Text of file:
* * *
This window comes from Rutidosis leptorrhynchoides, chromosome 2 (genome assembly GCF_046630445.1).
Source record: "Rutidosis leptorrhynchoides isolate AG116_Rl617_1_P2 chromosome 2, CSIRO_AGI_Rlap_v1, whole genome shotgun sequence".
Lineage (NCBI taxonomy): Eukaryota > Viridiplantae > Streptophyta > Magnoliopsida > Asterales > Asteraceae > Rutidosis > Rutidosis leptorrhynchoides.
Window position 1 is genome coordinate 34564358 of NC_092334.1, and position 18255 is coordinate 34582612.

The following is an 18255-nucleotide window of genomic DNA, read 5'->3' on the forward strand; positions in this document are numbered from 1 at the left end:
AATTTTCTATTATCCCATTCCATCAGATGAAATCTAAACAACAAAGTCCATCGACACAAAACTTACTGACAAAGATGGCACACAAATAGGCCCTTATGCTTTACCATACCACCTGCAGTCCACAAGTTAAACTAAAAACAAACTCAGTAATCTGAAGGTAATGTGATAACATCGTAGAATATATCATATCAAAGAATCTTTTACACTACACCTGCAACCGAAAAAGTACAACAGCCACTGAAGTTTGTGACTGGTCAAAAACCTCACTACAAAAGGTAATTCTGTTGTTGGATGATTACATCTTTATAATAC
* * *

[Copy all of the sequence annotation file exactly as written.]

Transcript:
This window comes from Rutidosis leptorrhynchoides, chromosome 2 (genome assembly GCF_046630445.1).
Source record: "Rutidosis leptorrhynchoides isolate AG116_Rl617_1_P2 chromosome 2, CSIRO_AGI_Rlap_v1, whole genome shotgun sequence".
Lineage (NCBI taxonomy): Eukaryota > Viridiplantae > Streptophyta > Magnoliopsida > Asterales > Asteraceae > Rutidosis > Rutidosis leptorrhynchoides.
Window position 1 is genome coordinate 34564358 of NC_092334.1, and position 18255 is coordinate 34582612.

The following is an 18255-nucleotide window of genomic DNA, read 5'->3' on the forward strand; positions in this document are numbered from 1 at the left end:
AATTTTCTATTATCCCATTCCATCAGATGAAATCTAAACAACAAAGTCCATCGACACAAAACTTACTGACAAAGATGGCACACAAATAGGCCCTTATGCTTTACCATACCACCTGCAGTCCACAAGTTAAACTAAAAACAAACTCAGTAATCTGAAGGTAATGTGATAACATCGTAGAATATATCATATCAAAGAATCTTTTACACTACACCTGCAACCGAAAAAGTACAACAGCCACTGAAGTTTGTGACTGGTCAAAAACCTCACTACAAAAGGTAATTCTGTTGTTGGATGATTACATCTTTATAATAC